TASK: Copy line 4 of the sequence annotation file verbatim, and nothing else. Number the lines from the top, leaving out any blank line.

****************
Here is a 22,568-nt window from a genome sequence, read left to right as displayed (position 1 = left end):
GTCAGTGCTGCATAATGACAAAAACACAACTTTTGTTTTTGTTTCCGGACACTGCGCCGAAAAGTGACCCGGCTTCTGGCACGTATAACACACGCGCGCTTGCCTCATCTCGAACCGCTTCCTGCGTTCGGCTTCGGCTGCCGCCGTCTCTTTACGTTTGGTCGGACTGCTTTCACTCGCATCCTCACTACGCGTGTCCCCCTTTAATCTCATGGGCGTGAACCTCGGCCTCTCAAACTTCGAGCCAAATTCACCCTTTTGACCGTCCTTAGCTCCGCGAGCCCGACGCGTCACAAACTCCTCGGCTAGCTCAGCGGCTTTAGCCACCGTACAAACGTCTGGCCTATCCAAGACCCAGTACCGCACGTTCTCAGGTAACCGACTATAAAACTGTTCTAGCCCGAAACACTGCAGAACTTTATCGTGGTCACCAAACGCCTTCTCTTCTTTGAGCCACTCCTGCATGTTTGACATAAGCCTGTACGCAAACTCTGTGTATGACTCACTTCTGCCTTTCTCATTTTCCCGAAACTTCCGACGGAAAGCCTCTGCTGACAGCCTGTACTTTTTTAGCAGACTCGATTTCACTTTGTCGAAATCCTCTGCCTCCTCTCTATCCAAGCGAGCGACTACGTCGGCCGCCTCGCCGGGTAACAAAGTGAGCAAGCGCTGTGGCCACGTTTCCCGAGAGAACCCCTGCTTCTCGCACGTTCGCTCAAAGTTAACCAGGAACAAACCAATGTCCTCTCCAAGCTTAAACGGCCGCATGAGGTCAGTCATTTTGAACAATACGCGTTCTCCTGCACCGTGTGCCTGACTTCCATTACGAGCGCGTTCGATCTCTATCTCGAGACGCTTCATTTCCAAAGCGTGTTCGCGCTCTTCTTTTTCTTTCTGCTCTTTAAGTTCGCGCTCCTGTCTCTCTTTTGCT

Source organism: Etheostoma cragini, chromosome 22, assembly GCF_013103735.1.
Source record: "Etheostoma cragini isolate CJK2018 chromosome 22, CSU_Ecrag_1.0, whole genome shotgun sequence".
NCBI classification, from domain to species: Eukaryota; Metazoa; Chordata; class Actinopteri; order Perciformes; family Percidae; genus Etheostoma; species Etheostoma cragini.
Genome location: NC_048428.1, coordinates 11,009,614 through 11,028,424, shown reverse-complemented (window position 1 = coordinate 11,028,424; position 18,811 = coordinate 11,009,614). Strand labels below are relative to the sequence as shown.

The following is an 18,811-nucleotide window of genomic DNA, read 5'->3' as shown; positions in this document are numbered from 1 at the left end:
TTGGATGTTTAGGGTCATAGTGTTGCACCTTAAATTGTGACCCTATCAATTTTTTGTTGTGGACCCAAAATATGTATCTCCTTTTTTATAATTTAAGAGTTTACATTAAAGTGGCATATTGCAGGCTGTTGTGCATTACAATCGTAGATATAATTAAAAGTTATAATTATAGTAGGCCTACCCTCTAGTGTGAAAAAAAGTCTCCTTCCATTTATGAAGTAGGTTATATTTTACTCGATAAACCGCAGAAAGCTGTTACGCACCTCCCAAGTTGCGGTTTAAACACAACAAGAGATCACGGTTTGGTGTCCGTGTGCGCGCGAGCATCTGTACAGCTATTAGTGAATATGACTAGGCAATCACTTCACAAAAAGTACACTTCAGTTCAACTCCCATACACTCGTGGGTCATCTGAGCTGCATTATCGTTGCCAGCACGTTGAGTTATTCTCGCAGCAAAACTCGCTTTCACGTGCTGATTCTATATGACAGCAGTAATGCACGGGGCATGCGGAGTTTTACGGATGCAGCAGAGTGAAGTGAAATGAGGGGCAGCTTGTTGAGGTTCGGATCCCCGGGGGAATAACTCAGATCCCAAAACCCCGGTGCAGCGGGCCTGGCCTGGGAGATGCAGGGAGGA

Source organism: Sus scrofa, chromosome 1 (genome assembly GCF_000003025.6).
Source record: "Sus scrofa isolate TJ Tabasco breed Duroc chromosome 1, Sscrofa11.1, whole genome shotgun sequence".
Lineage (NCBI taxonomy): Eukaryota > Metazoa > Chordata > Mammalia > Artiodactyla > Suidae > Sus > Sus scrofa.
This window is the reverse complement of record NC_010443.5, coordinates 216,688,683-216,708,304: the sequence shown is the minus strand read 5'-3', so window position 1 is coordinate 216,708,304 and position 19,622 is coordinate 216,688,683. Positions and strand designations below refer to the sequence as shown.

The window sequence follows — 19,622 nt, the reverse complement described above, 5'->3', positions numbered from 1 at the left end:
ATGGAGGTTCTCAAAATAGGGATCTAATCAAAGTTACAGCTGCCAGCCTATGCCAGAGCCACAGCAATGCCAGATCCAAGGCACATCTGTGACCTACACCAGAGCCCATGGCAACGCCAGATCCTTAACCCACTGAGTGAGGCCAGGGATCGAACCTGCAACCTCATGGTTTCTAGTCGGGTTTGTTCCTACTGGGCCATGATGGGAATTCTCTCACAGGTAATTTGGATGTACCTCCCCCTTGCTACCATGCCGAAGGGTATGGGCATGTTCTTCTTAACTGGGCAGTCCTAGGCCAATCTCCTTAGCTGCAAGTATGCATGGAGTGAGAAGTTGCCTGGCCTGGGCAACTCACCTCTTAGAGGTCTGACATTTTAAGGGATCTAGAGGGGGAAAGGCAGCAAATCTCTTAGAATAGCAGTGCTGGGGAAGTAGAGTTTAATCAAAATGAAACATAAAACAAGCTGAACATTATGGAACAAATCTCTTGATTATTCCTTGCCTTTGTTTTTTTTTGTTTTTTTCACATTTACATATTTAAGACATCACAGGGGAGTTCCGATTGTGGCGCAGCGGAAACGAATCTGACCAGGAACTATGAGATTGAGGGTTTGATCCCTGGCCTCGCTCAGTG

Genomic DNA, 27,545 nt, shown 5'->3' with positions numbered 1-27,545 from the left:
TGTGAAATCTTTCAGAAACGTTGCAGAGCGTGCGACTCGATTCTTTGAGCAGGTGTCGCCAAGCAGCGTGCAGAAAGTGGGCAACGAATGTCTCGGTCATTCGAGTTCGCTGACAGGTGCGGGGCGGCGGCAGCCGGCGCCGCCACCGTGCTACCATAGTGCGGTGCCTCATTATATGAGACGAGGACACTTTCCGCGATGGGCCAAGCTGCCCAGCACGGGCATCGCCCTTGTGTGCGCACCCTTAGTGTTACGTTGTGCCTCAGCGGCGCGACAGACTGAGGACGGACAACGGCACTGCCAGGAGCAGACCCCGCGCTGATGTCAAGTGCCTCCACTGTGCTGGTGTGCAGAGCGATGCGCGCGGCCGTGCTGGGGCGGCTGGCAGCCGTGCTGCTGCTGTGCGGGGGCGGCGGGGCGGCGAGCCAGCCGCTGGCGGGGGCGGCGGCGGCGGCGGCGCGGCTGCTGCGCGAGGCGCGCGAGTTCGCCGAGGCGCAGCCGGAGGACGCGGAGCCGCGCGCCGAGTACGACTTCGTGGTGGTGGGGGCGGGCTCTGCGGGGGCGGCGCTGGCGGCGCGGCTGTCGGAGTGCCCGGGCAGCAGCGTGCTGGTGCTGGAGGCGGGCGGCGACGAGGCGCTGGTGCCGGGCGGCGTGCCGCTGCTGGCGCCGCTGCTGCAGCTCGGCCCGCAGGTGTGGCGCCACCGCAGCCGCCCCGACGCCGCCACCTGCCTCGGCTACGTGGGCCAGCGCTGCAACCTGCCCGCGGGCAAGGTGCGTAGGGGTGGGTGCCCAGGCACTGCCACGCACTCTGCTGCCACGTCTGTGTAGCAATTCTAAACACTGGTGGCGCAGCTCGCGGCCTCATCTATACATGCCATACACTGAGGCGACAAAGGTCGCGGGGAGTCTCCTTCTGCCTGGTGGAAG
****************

Source record: "Etheostoma cragini isolate CJK2018 chromosome 22, CSU_Ecrag_1.0, whole genome shotgun sequence".